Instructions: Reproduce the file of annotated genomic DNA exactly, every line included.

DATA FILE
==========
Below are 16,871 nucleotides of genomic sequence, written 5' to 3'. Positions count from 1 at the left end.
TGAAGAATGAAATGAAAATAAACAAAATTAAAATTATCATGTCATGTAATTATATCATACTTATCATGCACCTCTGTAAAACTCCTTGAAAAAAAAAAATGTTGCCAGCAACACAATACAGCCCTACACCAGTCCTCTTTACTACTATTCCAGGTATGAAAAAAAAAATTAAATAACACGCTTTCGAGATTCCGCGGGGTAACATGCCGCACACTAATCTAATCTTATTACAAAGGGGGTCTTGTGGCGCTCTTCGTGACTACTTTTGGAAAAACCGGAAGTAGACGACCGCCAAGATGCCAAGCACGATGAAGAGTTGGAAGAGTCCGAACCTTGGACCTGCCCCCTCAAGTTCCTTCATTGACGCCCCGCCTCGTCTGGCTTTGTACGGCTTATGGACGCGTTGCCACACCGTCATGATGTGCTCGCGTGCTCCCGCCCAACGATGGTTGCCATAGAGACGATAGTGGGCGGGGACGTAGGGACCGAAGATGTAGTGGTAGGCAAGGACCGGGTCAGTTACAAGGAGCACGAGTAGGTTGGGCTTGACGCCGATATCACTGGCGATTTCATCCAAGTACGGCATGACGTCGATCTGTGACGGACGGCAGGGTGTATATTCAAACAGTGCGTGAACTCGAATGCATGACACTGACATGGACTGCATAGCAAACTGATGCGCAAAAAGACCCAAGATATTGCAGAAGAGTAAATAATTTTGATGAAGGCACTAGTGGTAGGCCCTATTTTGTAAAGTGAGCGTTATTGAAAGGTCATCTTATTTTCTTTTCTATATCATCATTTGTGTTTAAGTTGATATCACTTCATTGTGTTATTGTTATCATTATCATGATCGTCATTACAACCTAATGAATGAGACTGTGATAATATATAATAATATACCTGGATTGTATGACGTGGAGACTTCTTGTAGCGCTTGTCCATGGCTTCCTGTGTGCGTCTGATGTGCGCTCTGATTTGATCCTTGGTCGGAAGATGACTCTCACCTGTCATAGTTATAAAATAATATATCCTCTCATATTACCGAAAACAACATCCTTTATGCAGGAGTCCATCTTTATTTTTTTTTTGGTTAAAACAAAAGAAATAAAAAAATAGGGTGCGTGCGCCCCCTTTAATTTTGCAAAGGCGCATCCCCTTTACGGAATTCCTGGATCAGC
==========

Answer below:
Below are 16,871 nucleotides of genomic sequence, written 5' to 3'. Positions count from 1 at the left end.
TGAAGAATGAAATGAAAATAAACAAAATTAAAATTATCATGTCATGTAATTATATCATACTTATCATGCACCTCTGTAAAACTCCTTGAAAAAAAAAAATGTTGCCAGCAACACAATACAGCCCTACACCAGTCCTCTTTACTACTATTCCAGGTATGAAAAAAAAAATTAAATAACACGCTTTCGAGATTCCGCGGGGTAACATGCCGCACACTAATCTAATCTTATTACAAAGGGGGTCTTGTGGCGCTCTTCGTGACTACTTTTGGAAAAACCGGAAGTAGACGACCGCCAAGATGCCAAGCACGATGAAGAGTTGGAAGAGTCCGAACCTTGGACCTGCCCCCTCAAGTTCCTTCATTGACGCCCCGCCTCGTCTGGCTTTGTACGGCTTATGGACGCGTTGCCACACCGTCATGATGTGCTCGCGTGCTCCCGCCCAACGATGGTTGCCATAGAGACGATAGTGGGCGGGGACGTAGGGACCGAAGATGTAGTGGTAGGCAAGGACCGGGTCAGTTACAAGGAGCACGAGTAGGTTGGGCTTGACGCCGATATCACTGGCGATTTCATCCAAGTACGGCATGACGTCGATCTGTGACGGACGGCAGGGTGTATATTCAAACAGTGCGTGAACTCGAATGCATGACACTGACATGGACTGCATAGCAAACTGATGCGCAAAAAGACCCAAGATATTGCAGAAGAGTAAATAATTTTGATGAAGGCACTAGTGGTAGGCCCTATTTTGTAAAGTGAGCGTTATTGAAAGGTCATCTTATTTTCTTTTCTATATCATCATTTGTGTTTAAGTTGATATCACTTCATTGTGTTATTGTTATCATTATCATGATCGTCATTACAACCTAATGAATGAGACTGTGATAATATATAATAATATACCTGGATTGTATGACGTGGAGACTTCTTGTAGCGCTTGTCCATGGCTTCCTGTGTGCGTCTGATGTGCGCTCTGATTTGATCCTTGGTCGGAAGATGACTCTCACCTGTCATAGTTATAAAATAATATATCCTCTCATATTACCGAAAACAACATCCTTTATGCAGGAGTCCATCTTTATTTTTTTTTTGGTTAAAACAAAAGAAATAAAAAAATAGGGTGCGTGCGCCCCCTTTAATTTTGCAAAGGCGCATCCCCTTTACGGAATTCCTGGATCAGC